The situation developed when mont-bell called yesterday and left a message on the answer phone (quicker than promised – one of the great things about Japan is the quality of service). Apparently there was not a fault with the paddle! Really? But it’s broken in two pieces, how can there not be a fault? And how did they decide that – they didn’t explain. They went on to say that very few of these paddle designs have had any reported problems but because I had bought the paddle so recently (May 2006) they would, “just this once”, offer a replacement. (This phrase “just this once” has been quoted to me several times, like when my Braun electric shaver didn’t work at all. I find it outrageous that companies can treat their customers like this. I hate this “we are doing you a favour” tone. How is that? By upholding my basic statutory rights?) Anyway this being Japan we didn’t make a fuss but called back to request a different paddle design; one without the buttons. It costs an additional 5,000 yen (£25) and has a clamp system to connect the halves.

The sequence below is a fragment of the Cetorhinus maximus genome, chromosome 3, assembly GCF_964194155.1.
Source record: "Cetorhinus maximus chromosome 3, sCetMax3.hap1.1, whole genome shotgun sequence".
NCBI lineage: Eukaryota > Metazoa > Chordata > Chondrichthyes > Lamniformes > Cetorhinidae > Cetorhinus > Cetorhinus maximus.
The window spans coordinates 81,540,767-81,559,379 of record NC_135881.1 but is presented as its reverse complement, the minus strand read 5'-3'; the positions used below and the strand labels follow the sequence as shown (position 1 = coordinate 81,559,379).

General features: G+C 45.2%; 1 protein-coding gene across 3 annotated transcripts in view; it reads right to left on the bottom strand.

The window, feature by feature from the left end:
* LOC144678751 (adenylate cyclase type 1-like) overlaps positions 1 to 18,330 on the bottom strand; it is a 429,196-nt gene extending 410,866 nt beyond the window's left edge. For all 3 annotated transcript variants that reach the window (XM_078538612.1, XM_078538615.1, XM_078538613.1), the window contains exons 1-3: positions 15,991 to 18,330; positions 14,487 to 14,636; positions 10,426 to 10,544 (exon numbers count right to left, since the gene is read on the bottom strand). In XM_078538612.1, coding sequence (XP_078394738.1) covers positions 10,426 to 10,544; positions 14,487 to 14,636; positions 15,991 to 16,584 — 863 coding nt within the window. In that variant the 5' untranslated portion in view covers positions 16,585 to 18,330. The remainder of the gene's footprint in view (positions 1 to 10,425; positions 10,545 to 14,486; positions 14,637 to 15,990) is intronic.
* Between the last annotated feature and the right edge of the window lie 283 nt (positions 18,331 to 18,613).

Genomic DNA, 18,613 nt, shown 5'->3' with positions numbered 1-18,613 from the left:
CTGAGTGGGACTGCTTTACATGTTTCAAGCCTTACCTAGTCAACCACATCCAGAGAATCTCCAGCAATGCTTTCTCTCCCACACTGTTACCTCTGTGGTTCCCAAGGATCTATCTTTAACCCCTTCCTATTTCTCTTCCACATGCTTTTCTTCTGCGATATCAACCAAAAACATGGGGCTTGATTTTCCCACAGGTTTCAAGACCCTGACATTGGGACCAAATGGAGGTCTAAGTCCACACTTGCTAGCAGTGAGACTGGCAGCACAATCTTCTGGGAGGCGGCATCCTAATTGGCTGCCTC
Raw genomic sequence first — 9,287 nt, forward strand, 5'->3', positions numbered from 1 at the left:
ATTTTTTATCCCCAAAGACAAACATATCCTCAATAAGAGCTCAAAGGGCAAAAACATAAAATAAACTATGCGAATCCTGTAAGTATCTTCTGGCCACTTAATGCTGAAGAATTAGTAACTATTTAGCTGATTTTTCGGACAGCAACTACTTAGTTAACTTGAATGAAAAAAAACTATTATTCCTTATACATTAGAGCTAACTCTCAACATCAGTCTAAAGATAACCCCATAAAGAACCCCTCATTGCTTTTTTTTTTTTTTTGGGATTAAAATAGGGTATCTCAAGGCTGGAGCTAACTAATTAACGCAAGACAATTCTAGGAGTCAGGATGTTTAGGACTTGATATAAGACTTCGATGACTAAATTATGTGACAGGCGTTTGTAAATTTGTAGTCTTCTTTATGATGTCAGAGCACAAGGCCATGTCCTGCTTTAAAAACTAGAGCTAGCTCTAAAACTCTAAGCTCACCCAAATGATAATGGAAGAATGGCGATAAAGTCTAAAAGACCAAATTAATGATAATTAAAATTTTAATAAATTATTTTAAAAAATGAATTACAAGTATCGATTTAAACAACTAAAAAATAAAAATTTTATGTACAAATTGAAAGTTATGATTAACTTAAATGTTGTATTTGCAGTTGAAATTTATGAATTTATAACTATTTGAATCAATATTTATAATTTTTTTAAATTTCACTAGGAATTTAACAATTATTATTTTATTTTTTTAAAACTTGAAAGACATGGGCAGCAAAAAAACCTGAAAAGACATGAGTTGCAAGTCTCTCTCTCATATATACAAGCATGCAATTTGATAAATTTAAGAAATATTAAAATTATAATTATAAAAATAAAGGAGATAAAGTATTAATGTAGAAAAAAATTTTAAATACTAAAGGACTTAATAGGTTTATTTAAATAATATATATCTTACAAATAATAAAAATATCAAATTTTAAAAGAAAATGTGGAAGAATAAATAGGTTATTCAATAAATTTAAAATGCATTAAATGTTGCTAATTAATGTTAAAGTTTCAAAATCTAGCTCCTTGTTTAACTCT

When I get back to Scotland next year I am going to get a one piece paddle from Scottish manufacturer Lendal – which are the best paddles (actually shafts) in the world according to Shibata-san at Algaforest.

I also now understand why everyone who paddles alone should have a back up paddle. I also think everyone who paddles in groups in expeditions or in rough water should have their own back up paddle. Lastly the ideal back up paddle is a Greenland storm paddle – a short one piece paddle that can be strapped on the rear deck and be ready for immediate use (rather than a broken down two piece which needs assembly). I’m going to make one based on these instructions (scroll down to the paddles section).

So to summarise; a one piece paddle is best, but if you want a two piece (like me) get one with just one hole. If you want adjustable feather then don’t use the hole punch design I’d say.

Edit: the replacement paddle arrived on Sunday – ahead of schedule. Here is the clamp meachanism